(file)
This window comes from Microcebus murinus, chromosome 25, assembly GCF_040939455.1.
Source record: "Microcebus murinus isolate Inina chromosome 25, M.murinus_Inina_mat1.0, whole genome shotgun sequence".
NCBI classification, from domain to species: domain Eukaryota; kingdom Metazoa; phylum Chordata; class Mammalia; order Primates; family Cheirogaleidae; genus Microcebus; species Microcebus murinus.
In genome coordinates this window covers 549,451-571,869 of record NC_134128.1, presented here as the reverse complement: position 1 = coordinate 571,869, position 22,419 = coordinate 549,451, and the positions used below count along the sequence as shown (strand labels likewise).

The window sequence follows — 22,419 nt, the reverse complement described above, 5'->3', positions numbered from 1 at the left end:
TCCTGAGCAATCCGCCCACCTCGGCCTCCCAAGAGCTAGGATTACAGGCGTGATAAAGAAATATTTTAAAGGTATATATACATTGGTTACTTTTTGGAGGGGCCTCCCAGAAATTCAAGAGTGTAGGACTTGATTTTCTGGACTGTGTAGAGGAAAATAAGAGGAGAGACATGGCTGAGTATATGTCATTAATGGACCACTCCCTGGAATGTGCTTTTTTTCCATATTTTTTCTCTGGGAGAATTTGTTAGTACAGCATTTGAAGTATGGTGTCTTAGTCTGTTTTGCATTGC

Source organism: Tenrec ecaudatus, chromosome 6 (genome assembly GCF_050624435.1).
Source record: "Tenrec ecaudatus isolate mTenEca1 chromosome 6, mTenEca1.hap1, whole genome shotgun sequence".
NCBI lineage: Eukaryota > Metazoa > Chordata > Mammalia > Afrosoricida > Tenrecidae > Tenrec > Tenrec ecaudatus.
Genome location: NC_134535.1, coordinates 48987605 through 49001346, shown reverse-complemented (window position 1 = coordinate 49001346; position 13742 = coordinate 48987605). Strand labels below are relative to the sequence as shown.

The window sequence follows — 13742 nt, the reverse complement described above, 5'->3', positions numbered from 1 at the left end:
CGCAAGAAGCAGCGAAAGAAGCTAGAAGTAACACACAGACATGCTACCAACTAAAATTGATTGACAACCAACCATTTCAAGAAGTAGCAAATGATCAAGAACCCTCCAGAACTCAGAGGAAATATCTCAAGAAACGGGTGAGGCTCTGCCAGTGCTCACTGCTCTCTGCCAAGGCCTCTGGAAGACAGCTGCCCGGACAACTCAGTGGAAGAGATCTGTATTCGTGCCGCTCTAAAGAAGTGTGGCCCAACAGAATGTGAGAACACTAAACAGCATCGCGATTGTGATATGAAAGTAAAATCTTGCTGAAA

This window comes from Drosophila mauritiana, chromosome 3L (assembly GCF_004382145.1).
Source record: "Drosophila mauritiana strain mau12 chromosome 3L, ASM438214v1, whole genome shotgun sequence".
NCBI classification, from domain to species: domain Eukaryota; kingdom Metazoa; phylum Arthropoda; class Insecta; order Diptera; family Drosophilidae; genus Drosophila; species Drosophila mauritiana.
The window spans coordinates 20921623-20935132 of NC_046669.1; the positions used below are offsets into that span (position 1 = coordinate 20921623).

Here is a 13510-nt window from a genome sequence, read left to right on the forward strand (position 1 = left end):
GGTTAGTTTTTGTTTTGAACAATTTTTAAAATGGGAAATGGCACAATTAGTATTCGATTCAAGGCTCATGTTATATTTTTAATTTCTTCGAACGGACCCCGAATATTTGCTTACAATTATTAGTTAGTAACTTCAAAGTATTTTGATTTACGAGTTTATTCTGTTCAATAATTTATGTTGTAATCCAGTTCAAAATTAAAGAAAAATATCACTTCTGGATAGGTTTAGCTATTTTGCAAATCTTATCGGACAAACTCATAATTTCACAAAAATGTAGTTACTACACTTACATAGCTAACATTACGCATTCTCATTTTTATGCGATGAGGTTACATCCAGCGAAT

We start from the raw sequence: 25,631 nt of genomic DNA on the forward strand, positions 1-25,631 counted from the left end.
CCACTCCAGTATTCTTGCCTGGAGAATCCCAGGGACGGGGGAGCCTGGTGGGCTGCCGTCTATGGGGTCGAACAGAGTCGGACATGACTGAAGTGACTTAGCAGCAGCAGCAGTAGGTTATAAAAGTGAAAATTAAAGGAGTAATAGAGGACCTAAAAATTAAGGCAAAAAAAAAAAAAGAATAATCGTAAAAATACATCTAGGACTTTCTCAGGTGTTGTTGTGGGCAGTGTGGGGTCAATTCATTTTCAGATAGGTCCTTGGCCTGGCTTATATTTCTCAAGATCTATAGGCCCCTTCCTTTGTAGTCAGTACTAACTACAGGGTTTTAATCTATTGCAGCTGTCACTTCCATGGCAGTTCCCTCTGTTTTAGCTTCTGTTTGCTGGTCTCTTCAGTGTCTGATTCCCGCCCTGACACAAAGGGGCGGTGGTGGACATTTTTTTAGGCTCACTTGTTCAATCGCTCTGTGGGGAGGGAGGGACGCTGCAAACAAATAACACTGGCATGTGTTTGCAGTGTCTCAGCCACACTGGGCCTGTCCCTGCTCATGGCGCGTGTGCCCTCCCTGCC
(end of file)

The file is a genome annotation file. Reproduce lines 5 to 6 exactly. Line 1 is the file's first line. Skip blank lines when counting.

The window sequence follows — 22,419 nt, the reverse complement described above, 5'->3', positions numbered from 1 at the left end:
TCCTGAGCAATCCGCCCACCTCGGCCTCCCAAGAGCTAGGATTACAGGCGTGATAAAGAAATATTTTAAAGGTATATATACATTGGTTACTTTTTGGAGGGGCCTCCCAGAAATTCAAGAGTGTAGGACTTGATTTTCTGGACTGTGTAGAGGAAAATAAGAGGAGAGACATGGCTGAGTATATGTCATTAATGGACCACTCCCTGGAATGTGCTTTTTTTCCATATTTTTTCTCTGGGAGAATTTGTTAGTACAGCATTTGAAGTATGGTGTCTTAGTCTGTTTTGCATTGC